tion programs, and curricula. There are other bits of evidence pointing the same way. For example, prior to 1960 political science was excluded from the list of disciplines eligible for support from the National Science Foundation. Since then, however, it has joined anthropology, economics, geography, psychology, and sociology as disciplines eligible for participation in all NSF social science programs. And if we may take the selection of the President of the American Political Science Association as one indication of what the profession honors, it may be noted that no fewer than 6 of the political scientists who served on the Committee on Political Behavior have been chosen President of the Association. Moreover, of its 23 Presidents chosen from 1950 to 1973, at least 13 are generally identified as behavioralists. Some of these events would no doubt have happened had there been no Committee on Political Behavior-or, for that matter, no Social Science Research Council-but it is hard to escape the conclusion that much of it would have happened a good deal later and some of it would not have happened at all. . Contributions to Knowledge. The considerable role of the committee in stimulating the improvement of political science methodology entitles it to some of the ' credit for the discipline's post-1945 explosion in knowledge. Its contribution has been most direct and discernible in at least three areas: (a) Electoral behavior: This is widely regarded as one area in which knowledge has advanced most rapidly since 1945, and much of the advance is directly traceable to the committee's initiatives. The part played by the committee in the Suryey Research Center's first major survey of voting behavior (in the 1952 presidential election) has been noted. This pioneering study has been followed by comparable studies in every presidential and congressional election held since, and has resulted in the world's best-known and most influential longitudinal analysis of stable and changing factors in voting behavior. The committee also helped to launch the systematic collection of aggregate data on voting behavior in presurvey elections, and this initiative has contributed greatly to historical analyses that not only have revised our understanding of the past but also have added a necessary long-range historical dimension to general theories of voting behavior. (b) State politics: Before the mid-1950's, American state politics was widely, and correctly, viewed as one of the most formalistic, impressionistic, and backward areas in political science. The committee not only helped to introduce new ways of looking at the field but financed much of the leading research: for example, the comparative analysis of state legislators' behavior by John C. Wahlke, William Buchanan, Heinz Eulau, and LeRoy 39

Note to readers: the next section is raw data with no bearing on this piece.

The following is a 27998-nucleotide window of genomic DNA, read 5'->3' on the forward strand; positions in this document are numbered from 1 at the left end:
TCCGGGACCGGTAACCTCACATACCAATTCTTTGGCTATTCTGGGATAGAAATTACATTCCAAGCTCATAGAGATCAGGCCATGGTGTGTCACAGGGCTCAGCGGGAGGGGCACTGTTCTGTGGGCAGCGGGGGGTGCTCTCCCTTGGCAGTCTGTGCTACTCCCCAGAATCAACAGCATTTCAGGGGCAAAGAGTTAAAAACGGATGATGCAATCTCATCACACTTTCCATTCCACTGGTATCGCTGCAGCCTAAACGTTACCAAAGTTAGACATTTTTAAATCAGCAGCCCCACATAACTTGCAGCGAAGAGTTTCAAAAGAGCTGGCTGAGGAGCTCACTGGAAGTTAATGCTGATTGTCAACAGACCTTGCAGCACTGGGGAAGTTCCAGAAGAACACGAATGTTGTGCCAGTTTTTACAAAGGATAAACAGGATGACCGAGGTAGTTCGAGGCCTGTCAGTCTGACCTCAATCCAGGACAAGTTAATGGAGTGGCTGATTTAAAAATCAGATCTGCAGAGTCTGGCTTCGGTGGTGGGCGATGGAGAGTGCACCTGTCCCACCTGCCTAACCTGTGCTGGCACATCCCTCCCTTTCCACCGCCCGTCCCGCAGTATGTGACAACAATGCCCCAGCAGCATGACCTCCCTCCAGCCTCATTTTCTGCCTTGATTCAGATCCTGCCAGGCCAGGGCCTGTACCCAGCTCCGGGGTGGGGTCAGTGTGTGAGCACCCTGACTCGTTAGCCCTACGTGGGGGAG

C. Ferguson; Joseph A. Schlesinger's tracing of gubernatorial career patterns; Leon D. Epstein's testing of Key's general hypotheses with Wisconsin data; studies of political recruitment by Lester C. Seligman, Frank J. Sorauf, Jr., Charles B. Judah, and Kenneth N. Vines; Gordon E. Baker's studies of urban-rural conflict and legislative apportionment; and studies of legislative roll call behavior by Charles Hyneman, David R. Derge, Jr., William J. Keefe, and Gilbert Y. Steiner. (c) Legal processes: Since 1945 the study of legal processes has ceased to be monopolized by the traditional exegeses of judicial opinions and historical studies of common law and civil law. A growing number of law schools and legal scholars have turned to social science methods to understand and improve the formation, interpretation, and administration of law. The committee played a major role in encouraging this change by sponsoring conferences and summer research training institutes in the fields of administration of criminal justice (1960) and administration of the law of torts (1961). It also directly supported research on judicial decisionmaking by Jack W. Peltason, Walter F. Murphy, and Joseph Tanenhaus; studies of the prosecutor's role by Yale Kamisar and Jerome H. Skolnick; and analyses of elective and appointive judicial selection systems by Rondal G. Downing, Richard A. Watson, and Frederick C. Spiegel. The results of these studies have found their way not only into scholarly journals but also into law school curricula and even judicial opinions. In sum, while the main impact of the Committee on Political Behavior was on the discipline of political science, the work it stimulated has also been useful to historians, social psychologists, sociologists, and legal scholars-and to law schools, courts, the Congress, and state legislatures. Altogether it was a difficult act to follow, but its successor committee nevertheless tried to carry on in the same spirit. GOVERNMENTAL AND LEGAL PROCESSES When the Committee on Governmental and Legal Processes was appointed in 1964, it was given responsibility for the administration of the program of grants for research on American governmental, political, and legal processes previously awarded by the Committee on Political Behavior and for continuing its other functions. In addition to this formal relationship, it may be noted that 4 of the new committee's 6 original members and 9 of the total of 13 who served on it at some time had received financial support from its predecessor. And all 13 members, as graduate students and young scholars in the late 1940's and 1950's, were products of the "behavioral revolution" in political science that the Committee on Political Behavior had done so much to bring 40